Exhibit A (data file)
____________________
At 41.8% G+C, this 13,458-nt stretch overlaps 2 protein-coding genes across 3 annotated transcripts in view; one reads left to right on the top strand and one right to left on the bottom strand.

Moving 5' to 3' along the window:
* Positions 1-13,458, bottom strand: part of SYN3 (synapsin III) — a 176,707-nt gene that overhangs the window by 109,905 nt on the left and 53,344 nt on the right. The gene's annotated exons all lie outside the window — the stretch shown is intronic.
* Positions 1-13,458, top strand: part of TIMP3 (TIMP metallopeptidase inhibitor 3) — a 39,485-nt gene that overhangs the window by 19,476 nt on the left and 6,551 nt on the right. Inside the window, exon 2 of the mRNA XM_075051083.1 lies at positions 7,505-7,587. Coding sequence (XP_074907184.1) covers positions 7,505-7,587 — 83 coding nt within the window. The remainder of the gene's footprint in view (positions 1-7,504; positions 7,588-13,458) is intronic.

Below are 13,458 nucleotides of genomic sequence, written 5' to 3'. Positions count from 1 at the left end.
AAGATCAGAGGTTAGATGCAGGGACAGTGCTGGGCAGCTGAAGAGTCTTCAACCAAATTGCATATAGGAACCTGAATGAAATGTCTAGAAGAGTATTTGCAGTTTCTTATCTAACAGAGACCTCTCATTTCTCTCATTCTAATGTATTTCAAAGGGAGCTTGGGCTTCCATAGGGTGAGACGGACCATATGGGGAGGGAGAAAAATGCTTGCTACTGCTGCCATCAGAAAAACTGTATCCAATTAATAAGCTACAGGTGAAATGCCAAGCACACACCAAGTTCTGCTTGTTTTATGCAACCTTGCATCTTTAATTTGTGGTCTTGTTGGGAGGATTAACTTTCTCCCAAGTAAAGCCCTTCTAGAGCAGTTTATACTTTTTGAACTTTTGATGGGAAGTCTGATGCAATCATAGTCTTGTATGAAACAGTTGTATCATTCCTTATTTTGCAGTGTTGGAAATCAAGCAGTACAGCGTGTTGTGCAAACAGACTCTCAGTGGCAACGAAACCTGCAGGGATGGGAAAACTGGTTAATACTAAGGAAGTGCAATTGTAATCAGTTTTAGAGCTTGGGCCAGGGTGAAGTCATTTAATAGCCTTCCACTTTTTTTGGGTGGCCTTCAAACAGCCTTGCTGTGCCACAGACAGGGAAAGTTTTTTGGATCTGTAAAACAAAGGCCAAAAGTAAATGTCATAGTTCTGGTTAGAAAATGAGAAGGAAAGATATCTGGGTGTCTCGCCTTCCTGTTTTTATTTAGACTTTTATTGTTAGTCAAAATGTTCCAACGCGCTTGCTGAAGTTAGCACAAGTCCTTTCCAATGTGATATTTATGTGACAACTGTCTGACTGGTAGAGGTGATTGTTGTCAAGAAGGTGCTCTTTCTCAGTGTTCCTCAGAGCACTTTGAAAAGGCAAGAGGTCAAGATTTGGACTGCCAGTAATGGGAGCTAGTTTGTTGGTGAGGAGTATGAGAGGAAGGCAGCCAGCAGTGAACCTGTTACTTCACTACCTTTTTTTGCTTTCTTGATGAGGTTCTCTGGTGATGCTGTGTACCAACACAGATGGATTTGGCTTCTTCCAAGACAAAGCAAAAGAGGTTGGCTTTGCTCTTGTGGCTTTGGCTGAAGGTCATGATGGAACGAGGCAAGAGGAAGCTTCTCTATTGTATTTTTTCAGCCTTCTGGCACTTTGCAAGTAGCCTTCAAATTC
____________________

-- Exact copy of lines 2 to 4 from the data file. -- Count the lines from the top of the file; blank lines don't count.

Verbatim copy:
Moving 5' to 3' along the window:
* Positions 1-13,458, bottom strand: part of SYN3 (synapsin III) — a 176,707-nt gene that overhangs the window by 109,905 nt on the left and 53,344 nt on the right. The gene's annotated exons all lie outside the window — the stretch shown is intronic.
* Positions 1-13,458, top strand: part of TIMP3 (TIMP metallopeptidase inhibitor 3) — a 39,485-nt gene that overhangs the window by 19,476 nt on the left and 6,551 nt on the right. Inside the window, exon 2 of the mRNA XM_075051083.1 lies at positions 7,505-7,587. Coding sequence (XP_074907184.1) covers positions 7,505-7,587 — 83 coding nt within the window. The remainder of the gene's footprint in view (positions 1-7,504; positions 7,588-13,458) is intronic.